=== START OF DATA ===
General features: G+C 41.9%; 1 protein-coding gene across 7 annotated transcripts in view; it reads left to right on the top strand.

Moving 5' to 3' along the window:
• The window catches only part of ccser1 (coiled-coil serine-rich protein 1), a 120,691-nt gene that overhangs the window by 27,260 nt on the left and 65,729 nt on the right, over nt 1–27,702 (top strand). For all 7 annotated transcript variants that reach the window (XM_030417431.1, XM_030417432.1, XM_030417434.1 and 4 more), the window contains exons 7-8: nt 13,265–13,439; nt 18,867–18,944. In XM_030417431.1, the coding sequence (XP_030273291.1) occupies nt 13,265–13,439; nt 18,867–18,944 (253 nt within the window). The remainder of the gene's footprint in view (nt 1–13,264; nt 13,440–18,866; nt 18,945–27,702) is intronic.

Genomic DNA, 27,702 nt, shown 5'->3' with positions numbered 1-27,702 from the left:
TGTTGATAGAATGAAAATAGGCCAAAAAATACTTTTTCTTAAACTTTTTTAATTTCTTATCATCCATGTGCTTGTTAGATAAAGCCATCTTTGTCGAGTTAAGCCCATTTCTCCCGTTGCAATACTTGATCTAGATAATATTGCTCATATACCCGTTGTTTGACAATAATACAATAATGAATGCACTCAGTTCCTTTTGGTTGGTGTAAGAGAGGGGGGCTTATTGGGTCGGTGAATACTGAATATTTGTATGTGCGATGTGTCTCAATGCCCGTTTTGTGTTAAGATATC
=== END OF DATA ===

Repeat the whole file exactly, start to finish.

General features: G+C 41.9%; 1 protein-coding gene across 7 annotated transcripts in view; it reads left to right on the top strand.

Moving 5' to 3' along the window:
• The window catches only part of ccser1 (coiled-coil serine-rich protein 1), a 120,691-nt gene that overhangs the window by 27,260 nt on the left and 65,729 nt on the right, over nt 1–27,702 (top strand). For all 7 annotated transcript variants that reach the window (XM_030417431.1, XM_030417432.1, XM_030417434.1 and 4 more), the window contains exons 7-8: nt 13,265–13,439; nt 18,867–18,944. In XM_030417431.1, the coding sequence (XP_030273291.1) occupies nt 13,265–13,439; nt 18,867–18,944 (253 nt within the window). The remainder of the gene's footprint in view (nt 1–13,264; nt 13,440–18,866; nt 18,945–27,702) is intronic.

Genomic DNA, 27,702 nt, shown 5'->3' with positions numbered 1-27,702 from the left:
TGTTGATAGAATGAAAATAGGCCAAAAAATACTTTTTCTTAAACTTTTTTAATTTCTTATCATCCATGTGCTTGTTAGATAAAGCCATCTTTGTCGAGTTAAGCCCATTTCTCCCGTTGCAATACTTGATCTAGATAATATTGCTCATATACCCGTTGTTTGACAATAATACAATAATGAATGCACTCAGTTCCTTTTGGTTGGTGTAAGAGAGGGGGGCTTATTGGGTCGGTGAATACTGAATATTTGTATGTGCGATGTGTCTCAATGCCCGTTTTGTGTTAAGATATC